The percentage of young Brits aged 18 to 21 hesitant about getting vaccinated fell to 5% just before ‘Freedom Day’, according to the latest data from the Office for National Statistics (ONS), no doubt at least in part due to constant pressuring from the Government and universities. Sky News has the story.
The ONS survey looked at attitudes during the period from June 23rd to July 18th – a day before most Covid restrictions were lifted in England.
For 16 and 17 year-olds – who are now able to get a jab following last week’s announcement to extend the roll-out to that age group – hesitancy has decreased from 14% to 11%.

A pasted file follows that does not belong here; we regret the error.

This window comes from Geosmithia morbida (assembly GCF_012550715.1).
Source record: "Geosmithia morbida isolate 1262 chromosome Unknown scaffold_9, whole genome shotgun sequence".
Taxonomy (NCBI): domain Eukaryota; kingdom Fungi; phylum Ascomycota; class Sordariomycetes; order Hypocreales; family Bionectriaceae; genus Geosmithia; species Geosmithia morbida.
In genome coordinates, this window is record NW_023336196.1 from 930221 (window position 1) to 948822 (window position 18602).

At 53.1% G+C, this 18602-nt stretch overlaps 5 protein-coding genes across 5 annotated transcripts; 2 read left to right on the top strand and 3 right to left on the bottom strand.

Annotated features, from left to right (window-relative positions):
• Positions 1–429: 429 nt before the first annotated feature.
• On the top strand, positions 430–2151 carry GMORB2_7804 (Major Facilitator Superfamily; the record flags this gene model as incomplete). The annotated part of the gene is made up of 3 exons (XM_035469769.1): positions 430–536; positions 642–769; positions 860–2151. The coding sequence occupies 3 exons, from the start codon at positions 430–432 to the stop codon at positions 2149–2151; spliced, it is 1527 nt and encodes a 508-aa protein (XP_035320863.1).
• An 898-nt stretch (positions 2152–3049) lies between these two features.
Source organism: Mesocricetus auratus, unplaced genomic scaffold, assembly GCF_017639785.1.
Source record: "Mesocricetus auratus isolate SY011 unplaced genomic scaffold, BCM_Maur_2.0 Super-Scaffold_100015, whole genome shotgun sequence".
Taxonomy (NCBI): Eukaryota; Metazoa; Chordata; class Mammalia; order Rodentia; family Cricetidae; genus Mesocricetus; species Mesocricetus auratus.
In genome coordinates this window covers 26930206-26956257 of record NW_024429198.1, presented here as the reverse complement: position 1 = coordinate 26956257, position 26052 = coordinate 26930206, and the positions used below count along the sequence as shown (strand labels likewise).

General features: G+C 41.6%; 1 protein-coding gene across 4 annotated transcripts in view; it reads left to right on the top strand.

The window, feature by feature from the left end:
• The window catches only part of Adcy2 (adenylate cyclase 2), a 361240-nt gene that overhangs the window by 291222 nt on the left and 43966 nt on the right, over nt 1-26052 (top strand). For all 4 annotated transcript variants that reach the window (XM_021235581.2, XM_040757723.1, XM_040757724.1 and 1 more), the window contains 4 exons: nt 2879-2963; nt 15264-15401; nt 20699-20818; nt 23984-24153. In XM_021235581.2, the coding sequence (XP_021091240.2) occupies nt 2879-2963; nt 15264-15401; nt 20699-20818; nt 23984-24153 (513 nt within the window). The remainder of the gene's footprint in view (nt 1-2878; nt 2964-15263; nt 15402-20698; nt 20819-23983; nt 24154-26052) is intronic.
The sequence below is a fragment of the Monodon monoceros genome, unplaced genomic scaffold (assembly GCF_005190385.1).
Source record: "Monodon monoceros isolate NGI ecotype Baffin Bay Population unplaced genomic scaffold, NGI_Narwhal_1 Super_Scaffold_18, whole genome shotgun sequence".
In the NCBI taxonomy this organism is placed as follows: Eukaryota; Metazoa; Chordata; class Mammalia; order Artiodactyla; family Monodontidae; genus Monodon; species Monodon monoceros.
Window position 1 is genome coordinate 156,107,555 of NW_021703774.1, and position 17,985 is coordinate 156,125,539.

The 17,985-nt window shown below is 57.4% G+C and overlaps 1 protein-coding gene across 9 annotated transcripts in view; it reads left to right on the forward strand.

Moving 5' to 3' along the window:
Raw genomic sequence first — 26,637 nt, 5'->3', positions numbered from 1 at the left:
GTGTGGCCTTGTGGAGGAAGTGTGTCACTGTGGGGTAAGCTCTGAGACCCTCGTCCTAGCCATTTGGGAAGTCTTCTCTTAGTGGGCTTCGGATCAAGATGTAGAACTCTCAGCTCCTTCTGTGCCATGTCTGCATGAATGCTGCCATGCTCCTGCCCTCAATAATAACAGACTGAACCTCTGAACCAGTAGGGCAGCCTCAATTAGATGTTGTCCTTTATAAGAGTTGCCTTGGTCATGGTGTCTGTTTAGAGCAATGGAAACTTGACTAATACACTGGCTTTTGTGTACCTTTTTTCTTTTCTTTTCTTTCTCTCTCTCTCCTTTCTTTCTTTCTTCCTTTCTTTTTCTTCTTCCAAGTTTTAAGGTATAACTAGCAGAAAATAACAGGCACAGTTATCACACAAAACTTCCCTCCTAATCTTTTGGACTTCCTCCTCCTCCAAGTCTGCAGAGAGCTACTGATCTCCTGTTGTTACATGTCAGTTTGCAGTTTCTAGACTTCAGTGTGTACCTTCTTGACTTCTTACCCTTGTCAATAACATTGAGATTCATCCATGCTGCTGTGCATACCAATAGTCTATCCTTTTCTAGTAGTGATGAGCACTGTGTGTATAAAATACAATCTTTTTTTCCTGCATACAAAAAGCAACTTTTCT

Among those aged 18 to 21, hesitancy around jabs went down to 5% from 9%, and dropped slightly for 22 to 25 year-olds from 10% to 9%. …
For the ONS survey, vaccine hesitancy refers to adults who have chosen not to be vaccinated, report being very or fairly unlikely to have a vaccine if offered, responded “neither likely nor unlikely”, “don’t know” or “prefer not to say” when asked how likely they would be to get a jab if offered.
The ONS data involved 15,433 people aged 16 and above in England, Scotland and Wales.
Overall, more than nine in 10 adults (96%) reported positive sentiment towards coronavirus vaccines while 4% reported hesitancy – figures unchanged from the previous findings which covered May 26th to June 20th.
The rate of vaccine hesitancy has fallen in most areas of the U.K., the ONS said.
Worth reading in full.